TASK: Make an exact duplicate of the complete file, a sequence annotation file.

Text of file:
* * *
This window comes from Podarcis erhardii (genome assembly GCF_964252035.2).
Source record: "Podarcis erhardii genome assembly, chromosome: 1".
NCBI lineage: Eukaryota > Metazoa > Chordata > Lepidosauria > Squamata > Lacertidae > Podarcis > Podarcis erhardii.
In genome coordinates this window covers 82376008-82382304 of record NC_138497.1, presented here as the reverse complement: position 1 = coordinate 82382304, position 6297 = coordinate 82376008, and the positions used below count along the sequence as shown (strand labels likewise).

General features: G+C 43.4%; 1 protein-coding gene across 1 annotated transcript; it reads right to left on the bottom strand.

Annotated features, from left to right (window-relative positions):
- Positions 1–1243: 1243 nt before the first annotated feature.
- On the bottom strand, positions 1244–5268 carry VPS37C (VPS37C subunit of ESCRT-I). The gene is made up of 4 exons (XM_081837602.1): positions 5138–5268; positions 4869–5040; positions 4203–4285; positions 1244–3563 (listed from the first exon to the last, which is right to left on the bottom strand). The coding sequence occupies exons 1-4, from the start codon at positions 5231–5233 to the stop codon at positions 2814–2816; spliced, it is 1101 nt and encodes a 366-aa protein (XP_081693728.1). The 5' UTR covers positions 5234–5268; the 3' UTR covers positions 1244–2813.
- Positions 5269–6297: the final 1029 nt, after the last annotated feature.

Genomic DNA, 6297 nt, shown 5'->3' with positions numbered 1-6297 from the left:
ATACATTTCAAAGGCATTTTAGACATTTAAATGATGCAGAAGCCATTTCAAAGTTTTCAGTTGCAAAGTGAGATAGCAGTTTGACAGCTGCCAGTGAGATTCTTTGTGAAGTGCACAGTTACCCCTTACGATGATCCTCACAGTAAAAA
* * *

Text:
This window comes from Podarcis erhardii (genome assembly GCF_964252035.2).
Source record: "Podarcis erhardii genome assembly, chromosome: 1".
NCBI lineage: Eukaryota > Metazoa > Chordata > Lepidosauria > Squamata > Lacertidae > Podarcis > Podarcis erhardii.
In genome coordinates this window covers 82376008-82382304 of record NC_138497.1, presented here as the reverse complement: position 1 = coordinate 82382304, position 6297 = coordinate 82376008, and the positions used below count along the sequence as shown (strand labels likewise).

General features: G+C 43.4%; 1 protein-coding gene across 1 annotated transcript; it reads right to left on the bottom strand.

Annotated features, from left to right (window-relative positions):
- Positions 1–1243: 1243 nt before the first annotated feature.
- On the bottom strand, positions 1244–5268 carry VPS37C (VPS37C subunit of ESCRT-I). The gene is made up of 4 exons (XM_081837602.1): positions 5138–5268; positions 4869–5040; positions 4203–4285; positions 1244–3563 (listed from the first exon to the last, which is right to left on the bottom strand). The coding sequence occupies exons 1-4, from the start codon at positions 5231–5233 to the stop codon at positions 2814–2816; spliced, it is 1101 nt and encodes a 366-aa protein (XP_081693728.1). The 5' UTR covers positions 5234–5268; the 3' UTR covers positions 1244–2813.
- Positions 5269–6297: the final 1029 nt, after the last annotated feature.

Genomic DNA, 6297 nt, shown 5'->3' with positions numbered 1-6297 from the left:
ATACATTTCAAAGGCATTTTAGACATTTAAATGATGCAGAAGCCATTTCAAAGTTTTCAGTTGCAAAGTGAGATAGCAGTTTGACAGCTGCCAGTGAGATTCTTTGTGAAGTGCACAGTTACCCCTTACGATGATCCTCACAGTAAAAA